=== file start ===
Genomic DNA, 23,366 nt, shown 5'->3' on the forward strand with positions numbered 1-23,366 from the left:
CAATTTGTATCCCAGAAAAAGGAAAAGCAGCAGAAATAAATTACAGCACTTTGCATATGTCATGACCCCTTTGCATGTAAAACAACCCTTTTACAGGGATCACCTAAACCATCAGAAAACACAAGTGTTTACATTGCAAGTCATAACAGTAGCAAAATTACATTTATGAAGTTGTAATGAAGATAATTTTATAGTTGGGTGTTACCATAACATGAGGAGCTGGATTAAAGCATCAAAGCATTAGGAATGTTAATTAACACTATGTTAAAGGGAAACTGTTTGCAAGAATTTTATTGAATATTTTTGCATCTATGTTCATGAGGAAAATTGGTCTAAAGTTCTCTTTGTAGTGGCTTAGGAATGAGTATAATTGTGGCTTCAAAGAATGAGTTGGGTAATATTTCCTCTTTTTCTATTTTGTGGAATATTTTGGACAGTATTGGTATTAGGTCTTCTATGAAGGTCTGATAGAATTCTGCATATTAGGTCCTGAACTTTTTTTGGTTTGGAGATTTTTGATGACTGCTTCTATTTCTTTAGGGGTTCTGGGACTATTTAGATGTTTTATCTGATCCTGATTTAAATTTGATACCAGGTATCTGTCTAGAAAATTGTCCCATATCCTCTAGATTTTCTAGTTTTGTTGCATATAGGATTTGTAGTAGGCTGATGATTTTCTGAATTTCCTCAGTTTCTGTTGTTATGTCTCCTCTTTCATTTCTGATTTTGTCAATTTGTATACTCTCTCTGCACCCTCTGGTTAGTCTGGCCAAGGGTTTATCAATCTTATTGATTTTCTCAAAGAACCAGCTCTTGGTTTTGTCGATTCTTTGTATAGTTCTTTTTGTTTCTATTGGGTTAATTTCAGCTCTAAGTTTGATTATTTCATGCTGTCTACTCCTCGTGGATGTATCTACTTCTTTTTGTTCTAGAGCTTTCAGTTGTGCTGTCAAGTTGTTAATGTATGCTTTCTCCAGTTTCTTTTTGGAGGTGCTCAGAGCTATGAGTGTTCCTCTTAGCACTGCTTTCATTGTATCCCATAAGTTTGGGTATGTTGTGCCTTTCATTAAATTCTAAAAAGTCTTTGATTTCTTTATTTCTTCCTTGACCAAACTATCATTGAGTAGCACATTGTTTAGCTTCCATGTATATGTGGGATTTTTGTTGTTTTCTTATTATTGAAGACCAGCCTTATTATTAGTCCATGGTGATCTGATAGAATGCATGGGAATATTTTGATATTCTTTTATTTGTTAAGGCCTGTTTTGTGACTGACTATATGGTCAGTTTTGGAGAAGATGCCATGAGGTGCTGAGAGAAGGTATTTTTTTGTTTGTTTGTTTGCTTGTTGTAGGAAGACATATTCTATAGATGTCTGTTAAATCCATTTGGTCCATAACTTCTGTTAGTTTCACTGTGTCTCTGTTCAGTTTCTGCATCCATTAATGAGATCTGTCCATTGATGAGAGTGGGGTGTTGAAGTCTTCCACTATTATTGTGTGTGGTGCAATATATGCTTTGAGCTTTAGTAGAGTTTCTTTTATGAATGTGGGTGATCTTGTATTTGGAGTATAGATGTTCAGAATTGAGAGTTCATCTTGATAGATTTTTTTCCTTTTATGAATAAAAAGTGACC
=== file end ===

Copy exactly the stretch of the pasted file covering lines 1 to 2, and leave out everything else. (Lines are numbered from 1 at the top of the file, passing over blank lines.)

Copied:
Genomic DNA, 23,366 nt, shown 5'->3' on the forward strand with positions numbered 1-23,366 from the left:
CAATTTGTATCCCAGAAAAAGGAAAAGCAGCAGAAATAAATTACAGCACTTTGCATATGTCATGACCCCTTTGCATGTAAAACAACCCTTTTACAGGGATCACCTAAACCATCAGAAAACACAAGTGTTTACATTGCAAGTCATAACAGTAGCAAAATTACATTTATGAAGTTGTAATGAAGATAATTTTATAGTTGGGTGTTACCATAACATGAGGAGCTGGATTAAAGCATCAAAGCATTAGGAATGTTAATTAACACTATGTTAAAGGGAAACTGTTTGCAAGAATTTTATTGAATATTTTTGCATCTATGTTCATGAGGAAAATTGGTCTAAAGTTCTCTTTGTAGTGGCTTAGGAATGAGTATAATTGTGGCTTCAAAGAATGAGTTGGGTAATATTTCCTCTTTTTCTATTTTGTGGAATATTTTGGACAGTATTGGTATTAGGTCTTCTATGAAGGTCTGATAGAATTCTGCATATTAGGTCCTGAACTTTTTTTGGTTTGGAGATTTTTGATGACTGCTTCTATTTCTTTAGGGGTTCTGGGACTATTTAGATGTTTTATCTGATCCTGATTTAAATTTGATACCAGGTATCTGTCTAGAAAATTGTCCCATATCCTCTAGATTTTCTAGTTTTGTTGCATATAGGATTTGTAGTAGGCTGATGATTTTCTGAATTTCCTCAGTTTCTGTTGTTATGTCTCCTCTTTCATTTCTGATTTTGTCAATTTGTATACTCTCTCTGCACCCTCTGGTTAGTCTGGCCAAGGGTTTATCAATCTTATTGATTTTCTCAAAGAACCAGCTCTTGGTTTTGTCGATTCTTTGTATAGTTCTTTTTGTTTCTATTGGGTTAATTTCAGCTCTAAGTTTGATTATTTCATGCTGTCTACTCCTCGTGGATGTATCTACTTCTTTTTGTTCTAGAGCTTTCAGTTGTGCTGTCAAGTTGTTAATGTATGCTTTCTCCAGTTTCTTTTTGGAGGTGCTCAGAGCTATGAGTGTTCCTCTTAGCACTGCTTTCATTGTATCCCATAAGTTTGGGTATGTTGTGCCTTTCATTAAATTCTAAAAAGTCTTTGATTTCTTTATTTCTTCCTTGACCAAACTATCATTGAGTAGCACATTGTTTAGCTTCCATGTATATGTGGGATTTTTGTTGTTTTCTTATTATTGAAGACCAGCCTTATTATTAGTCCATGGTGATCTGATAGAATGCATGGGAATATTTTGATATTCTTTTATTTGTTAAGGCCTGTTTTGTGACTGACTATATGGTCAGTTTTGGAGAAGATGCCATGAGGTGCTGAGAGAAGGTATTTTTTTGTTTGTTTGTTTGCTTGTTGTAGGAAGACATATTCTATAGATGTCTGTTAAATCCATTTGGTCCATAACTTCTGTTAGTTTCACTGTGTCTCTGTTCAGTTTCTGCATCCATTAATGAGATCTGTCCATTGATGAGAGTGGGGTGTTGAAGTCTTCCACTATTATTGTGTGTGGTGCAATATATGCTTTGAGCTTTAGTAGAGTTTCTTTTATGAATGTGGGTGATCTTGTATTTGGAGTATAGATGTTCAGAATTGAGAGTTCATCTTGATAGATTTTTTTCCTTTTATGAATAAAAAGTGACC